Tuesday, June 14, 2005

First The Good News 

images One small step for man? In the NYTimes this a.m., "Cheney Calls Guantánamo Prison Essential":
"He added that it was a "myth" that detainees were tortured at Guantánamo."
But the in the final sentence that follows:
"A growing body of evidence has shown that a significant number of prisoners were subject to interrogations in which they were shackled to the floor for many hours, stripped or forced to urinate and defecate on themselves."
A small sign that reporters are remembering that their job is getting at the truth and informing the public as opposed to simply parroting the talking points handed them by the government?

But on the other hand we had this yesterday from Bush helpmeet David Sanger, writing about the second UK memo in the same paper:
"A memorandum written by Prime Minister Tony Blair's cabinet office in late July 2002 explicitly states that the Bush administration had made "no political decisions" to invade Iraq, but that American military planning for the possibility was advanced. The memo also said American planning, in the eyes of Mr. Blair's aides, was "virtually silent" on the problems of a postwar occupation."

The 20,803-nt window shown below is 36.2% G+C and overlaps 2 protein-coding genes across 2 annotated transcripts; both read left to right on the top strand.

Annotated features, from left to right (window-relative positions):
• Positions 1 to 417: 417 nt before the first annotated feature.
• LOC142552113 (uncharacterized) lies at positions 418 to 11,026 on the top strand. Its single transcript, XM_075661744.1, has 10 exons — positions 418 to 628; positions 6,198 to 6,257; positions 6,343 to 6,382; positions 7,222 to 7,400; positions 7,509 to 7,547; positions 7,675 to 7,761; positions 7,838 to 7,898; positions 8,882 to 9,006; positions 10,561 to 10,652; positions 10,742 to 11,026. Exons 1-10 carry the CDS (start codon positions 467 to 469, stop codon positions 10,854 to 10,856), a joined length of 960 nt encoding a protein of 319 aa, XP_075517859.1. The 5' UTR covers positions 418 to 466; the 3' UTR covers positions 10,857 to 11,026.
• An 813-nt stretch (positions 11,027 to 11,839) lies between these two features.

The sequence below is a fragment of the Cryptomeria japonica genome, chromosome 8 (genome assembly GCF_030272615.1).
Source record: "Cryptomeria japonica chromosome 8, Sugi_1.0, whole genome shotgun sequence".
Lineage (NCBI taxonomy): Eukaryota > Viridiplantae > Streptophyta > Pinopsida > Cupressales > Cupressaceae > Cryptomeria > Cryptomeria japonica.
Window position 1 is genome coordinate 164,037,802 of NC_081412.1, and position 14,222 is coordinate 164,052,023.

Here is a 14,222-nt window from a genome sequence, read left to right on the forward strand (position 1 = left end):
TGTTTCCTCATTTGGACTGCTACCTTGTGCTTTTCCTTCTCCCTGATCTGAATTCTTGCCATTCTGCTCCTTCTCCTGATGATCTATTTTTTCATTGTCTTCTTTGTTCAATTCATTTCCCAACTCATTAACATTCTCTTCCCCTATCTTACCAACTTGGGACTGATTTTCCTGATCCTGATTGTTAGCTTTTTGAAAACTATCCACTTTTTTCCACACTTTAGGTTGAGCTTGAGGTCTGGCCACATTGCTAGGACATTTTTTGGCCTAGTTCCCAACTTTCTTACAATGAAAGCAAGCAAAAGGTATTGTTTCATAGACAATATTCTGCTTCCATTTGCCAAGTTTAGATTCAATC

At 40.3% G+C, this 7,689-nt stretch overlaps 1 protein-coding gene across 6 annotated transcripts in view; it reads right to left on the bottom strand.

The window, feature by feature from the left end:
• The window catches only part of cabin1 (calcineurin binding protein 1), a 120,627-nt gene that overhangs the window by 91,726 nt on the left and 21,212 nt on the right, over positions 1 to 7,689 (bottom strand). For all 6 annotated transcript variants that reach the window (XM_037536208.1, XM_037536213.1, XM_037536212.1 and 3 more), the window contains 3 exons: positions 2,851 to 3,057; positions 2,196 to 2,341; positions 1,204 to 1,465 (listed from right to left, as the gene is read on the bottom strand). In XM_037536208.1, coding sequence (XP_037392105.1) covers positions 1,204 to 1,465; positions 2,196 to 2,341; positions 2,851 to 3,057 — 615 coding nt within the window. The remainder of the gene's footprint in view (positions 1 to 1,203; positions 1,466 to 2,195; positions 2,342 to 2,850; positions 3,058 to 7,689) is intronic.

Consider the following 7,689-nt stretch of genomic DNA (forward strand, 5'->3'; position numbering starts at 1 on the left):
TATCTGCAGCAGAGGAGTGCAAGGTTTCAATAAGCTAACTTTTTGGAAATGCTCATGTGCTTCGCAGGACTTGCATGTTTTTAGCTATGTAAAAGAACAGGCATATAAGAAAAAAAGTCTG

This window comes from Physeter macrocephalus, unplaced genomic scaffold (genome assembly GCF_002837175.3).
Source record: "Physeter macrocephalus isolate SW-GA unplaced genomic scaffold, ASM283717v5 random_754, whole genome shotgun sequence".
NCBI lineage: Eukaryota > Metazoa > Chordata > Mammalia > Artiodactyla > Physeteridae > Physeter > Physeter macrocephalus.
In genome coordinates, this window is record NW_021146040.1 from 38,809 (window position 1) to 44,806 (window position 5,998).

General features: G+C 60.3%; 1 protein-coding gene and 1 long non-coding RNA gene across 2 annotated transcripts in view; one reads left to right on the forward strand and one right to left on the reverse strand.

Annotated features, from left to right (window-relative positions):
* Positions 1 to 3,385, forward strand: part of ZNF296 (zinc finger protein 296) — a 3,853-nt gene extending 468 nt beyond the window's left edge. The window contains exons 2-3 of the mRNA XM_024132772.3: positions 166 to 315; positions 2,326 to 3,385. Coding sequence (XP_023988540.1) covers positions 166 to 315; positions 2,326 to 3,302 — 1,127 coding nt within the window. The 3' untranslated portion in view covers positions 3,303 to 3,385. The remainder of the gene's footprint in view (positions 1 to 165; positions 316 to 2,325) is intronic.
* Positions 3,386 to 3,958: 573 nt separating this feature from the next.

Sanger helpfully translates the phrase "no political decisions have been taken" to mean that Bush had not at that time given the word to invade. I don't believe that is how the phrase "political decision" was being used, given the context of the memo, which 5 paragraphs earlier states:
"The US Government's military planning for action against Iraq is proceeding apace. But, as yet, it lacks a political framework. In particular, little thought has been given to creating the political conditions for military action, or the aftermath and how to shape it."
I read "political framework" here to mean specifically the means to sell the war to the public and to handle the aftermath of the invasion. In the next paragraph the memo then states:
" When the Prime Minister discussed Iraq with President Bush at Crawford in April he said that the UK would support military action to bring about regime change.."
and in the next:
"We need now to reinforce this message and to encourage the US Government to place its military planning within a political framework, partly to forestall the risk that military action is precipitated in an unplanned way by, for example, an incident in the No Fly Zones."
I read "political decision" as "putting military action within a political framework", which in this case doesn't mean Bush hadn't decided he was going to invade Iraq. It means he hadn't thought too closely yet about how to go about making it happen. The very fact that Blair was assuring Bush in April 2002 that he would support Bush's military action tells you all you need to know about whether a decision had been made. That and the pages of any progressive paper or magazine at the time who heard Bush's war drums. All this at the same time that Bush's boy Bolton was engineering the removal of a stubborn obstacle to creating a political excuse for the war.

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